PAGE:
Report attacks Britain’s ‘fatal’ food culture
“The virus has shown with terrible clarity the damage being done to our health by the modern food system,” wrote Dimbleby in the report commissioned by the government, which has said it will carefully consider its recommendations.
He continued: “Diet-related illness is one of the top three risk factors for dying of COVID-19. This has given a new urgency to the slow-motion disaster of the British diet.”
Even before the pandemic, he claimed, poor diet was responsible for one in seven deaths in the UK (90,000 a year) more than the death toll from traffic accidents (1,780 a year) and almost as many fatalities as smoking (95,000).
“This is a medical emergency we can no longer afford to ignore,” he added.
Britons, he complained “tend to rush our meals, spending almost half as much time eating as the French”. The British do not place as high a social value on food and cooking as their continental neighbours. Only 8% of consumer spending in the UK goes on food at home, compared with 14% in Spain and Italy. People spend an hour and 19 minutes eating a day, compared with more than two hours in Spain, Italy and France, the report observed.
Dimbleby blamed the “relative weakness of Britain’s food culture” on the Industrial Revolution when people were “wrenched from the land” and thus lost “familiarity and confidence with food”. The Anglo-Saxon food culture bears more relation to that of the USA than to our European neighbours, he stated.
Implications for the food industry? More regulation
Food manufacturers, meanwhile, are “determined to know how they can play their part in creating a healthier food landscape without destroying their own viability,” said Dimbleby.
Greggs CEO Roger Whiteside told the report that a level playing was needed so big companies making healthier products wouldn’t be at threat from the independent sector.
“I think you may need more regulation – a level playing field – because if I start making everything less appealing and other people are going the other way, then basically I am just opening up a vulnerable commercial front,” he said.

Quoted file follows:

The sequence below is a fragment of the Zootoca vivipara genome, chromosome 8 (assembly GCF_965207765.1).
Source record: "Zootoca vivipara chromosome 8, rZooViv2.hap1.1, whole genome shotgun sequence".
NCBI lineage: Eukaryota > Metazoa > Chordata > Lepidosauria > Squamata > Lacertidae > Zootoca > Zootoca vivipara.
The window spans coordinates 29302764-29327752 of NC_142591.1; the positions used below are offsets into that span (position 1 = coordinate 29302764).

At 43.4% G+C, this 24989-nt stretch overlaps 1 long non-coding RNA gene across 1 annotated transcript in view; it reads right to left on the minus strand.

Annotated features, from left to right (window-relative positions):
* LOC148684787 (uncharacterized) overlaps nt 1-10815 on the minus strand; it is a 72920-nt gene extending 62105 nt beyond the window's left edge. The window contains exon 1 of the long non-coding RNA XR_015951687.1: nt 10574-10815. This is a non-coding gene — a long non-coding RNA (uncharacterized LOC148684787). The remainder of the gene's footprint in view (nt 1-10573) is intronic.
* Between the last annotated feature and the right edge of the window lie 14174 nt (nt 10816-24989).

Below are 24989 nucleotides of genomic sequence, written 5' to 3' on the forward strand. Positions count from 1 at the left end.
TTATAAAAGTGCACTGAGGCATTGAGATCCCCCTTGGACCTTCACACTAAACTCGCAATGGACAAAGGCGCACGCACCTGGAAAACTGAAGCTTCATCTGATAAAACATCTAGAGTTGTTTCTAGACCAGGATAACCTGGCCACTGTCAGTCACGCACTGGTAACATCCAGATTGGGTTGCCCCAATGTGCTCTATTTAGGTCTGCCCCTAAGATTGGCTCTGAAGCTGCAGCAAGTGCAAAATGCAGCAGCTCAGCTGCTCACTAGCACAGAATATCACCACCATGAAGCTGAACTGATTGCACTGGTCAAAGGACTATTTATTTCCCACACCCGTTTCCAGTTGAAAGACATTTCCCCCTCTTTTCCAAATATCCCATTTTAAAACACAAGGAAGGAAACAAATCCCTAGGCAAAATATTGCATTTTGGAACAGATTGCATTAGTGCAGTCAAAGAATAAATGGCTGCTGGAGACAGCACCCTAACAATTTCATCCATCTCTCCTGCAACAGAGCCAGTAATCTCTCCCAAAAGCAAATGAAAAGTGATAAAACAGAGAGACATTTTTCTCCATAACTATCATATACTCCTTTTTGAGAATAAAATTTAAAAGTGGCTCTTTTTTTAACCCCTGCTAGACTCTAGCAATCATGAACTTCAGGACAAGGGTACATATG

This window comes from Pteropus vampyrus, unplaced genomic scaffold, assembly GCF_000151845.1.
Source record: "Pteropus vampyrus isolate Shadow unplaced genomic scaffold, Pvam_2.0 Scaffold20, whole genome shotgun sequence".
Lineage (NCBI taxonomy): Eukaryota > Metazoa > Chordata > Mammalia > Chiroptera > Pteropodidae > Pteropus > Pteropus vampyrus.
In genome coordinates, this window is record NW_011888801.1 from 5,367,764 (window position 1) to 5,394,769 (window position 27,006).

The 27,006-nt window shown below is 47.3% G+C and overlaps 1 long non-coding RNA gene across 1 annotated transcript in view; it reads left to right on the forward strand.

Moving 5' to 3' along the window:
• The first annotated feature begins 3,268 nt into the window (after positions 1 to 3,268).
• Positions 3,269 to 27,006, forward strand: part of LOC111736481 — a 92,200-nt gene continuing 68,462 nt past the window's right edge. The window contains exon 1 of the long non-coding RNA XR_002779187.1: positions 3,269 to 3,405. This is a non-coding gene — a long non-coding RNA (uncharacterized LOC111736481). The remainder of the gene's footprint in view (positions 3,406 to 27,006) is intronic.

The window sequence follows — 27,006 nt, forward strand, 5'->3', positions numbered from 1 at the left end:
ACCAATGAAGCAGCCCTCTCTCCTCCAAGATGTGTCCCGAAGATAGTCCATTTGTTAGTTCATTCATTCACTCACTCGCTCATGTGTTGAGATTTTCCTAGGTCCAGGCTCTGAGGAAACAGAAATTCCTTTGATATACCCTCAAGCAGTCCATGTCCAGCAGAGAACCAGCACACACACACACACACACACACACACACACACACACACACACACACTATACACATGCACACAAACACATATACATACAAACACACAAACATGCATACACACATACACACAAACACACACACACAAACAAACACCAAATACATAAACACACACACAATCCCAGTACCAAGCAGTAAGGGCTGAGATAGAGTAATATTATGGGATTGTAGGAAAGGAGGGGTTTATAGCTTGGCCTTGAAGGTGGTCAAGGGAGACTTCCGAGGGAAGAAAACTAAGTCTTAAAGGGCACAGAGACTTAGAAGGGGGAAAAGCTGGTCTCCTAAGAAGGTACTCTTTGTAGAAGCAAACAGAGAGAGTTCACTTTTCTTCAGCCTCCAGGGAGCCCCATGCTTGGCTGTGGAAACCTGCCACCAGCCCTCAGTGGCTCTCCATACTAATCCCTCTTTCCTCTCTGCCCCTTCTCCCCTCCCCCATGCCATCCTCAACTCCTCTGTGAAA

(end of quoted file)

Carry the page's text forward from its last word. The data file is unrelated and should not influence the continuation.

According to the report, this is a sentiment echoed by Mike Coupe, former CEO of Sainsbury’s, and Dave Lewis, CEO of Tesco. “Both have said that they do not believe that the free market can solve the problems in the food system on its own and that regulation is needed to bring about change,” wrote Dimbleby.
The ‘false virtue’ of labelling
The report also takes aim at the food industry over ‘misleading labelling’, with Marks & Spencer and Innocent singled out for their 'egregious sins'.
Dimbleby criticised Innocent for the 'false virtue' of stating on 'no added sugar' its lemon and lime-flavoured Juicy Water, while “omitting to mention the eight teaspoons-worth of natural sugars from grapes and pears”. He also took aim at Marks and Spencer for stating its Percy Pigs sweets contained 'no artificial colours or artificial flavourings'. Parents, according to Dimbleby, would be “agog to find that the three largest ingredients by weight are glucose syrup, sugar and glucose-fructose syrup”.
“If M&S – which is a great deal more scrupulous than many food companies – is guilty of such trickery, you can be sure the practice is ubiquitous. Food packaging is increasingly littered with boasts that, if not quite lies, are at least wilfully misleading.”
The report supported the restrictions on advertising and promotions of unhealthy food announced by the government earlier this week, which disappointed Tim Rycroft, COO of the Food and Drink Federation.
“While we agree with the more targeted measures set out in the report [such as the recommended measures which will help to increase access and affordability of food for children and families on lower incomes] we are disappointed to see that Henry has endorsed two of the policies set out in the Government's obesity strategy – a proposed '9pm watershed' for HFSS advertising and banning retail and online promotions of HFSS products.
"The Government's own evidence shows these measures combined will only reduce a child's calorie consumption by 17 calories per day. Such measures will also massively dis- incentivise manufacturers to bring forward reformulated, healthier options since in many cases they will not be able to be advertised or promoted to consumers.”
He added: “Our food system is highly successful in providing choice, convenience and value to the public and industry is rightly proud of this. We acknowledge that there are issues that need to be addressed and we are ready to play our part.”
But Christopher Snowdon, the Head of Lifestyle Economics at the think-tank IEA and long-time opponent of government intervention in matters such as obesity, questioned the need for a UK food strategy. He told the BBC: “I don’t understand why we need a national food strategy. We’ve got so many people talking about it already. We have Defra, the Department of Health, Public Health England, the NHS and they are all saying the same thing. I’m sick of the government commissioning all these reviews and endless inquiries which are all supposed to lead to fresh thinking and it just involves the same old establishment line: ‘Let’s have more public spending, more regulation, more bans on advertising’… where does it get us?”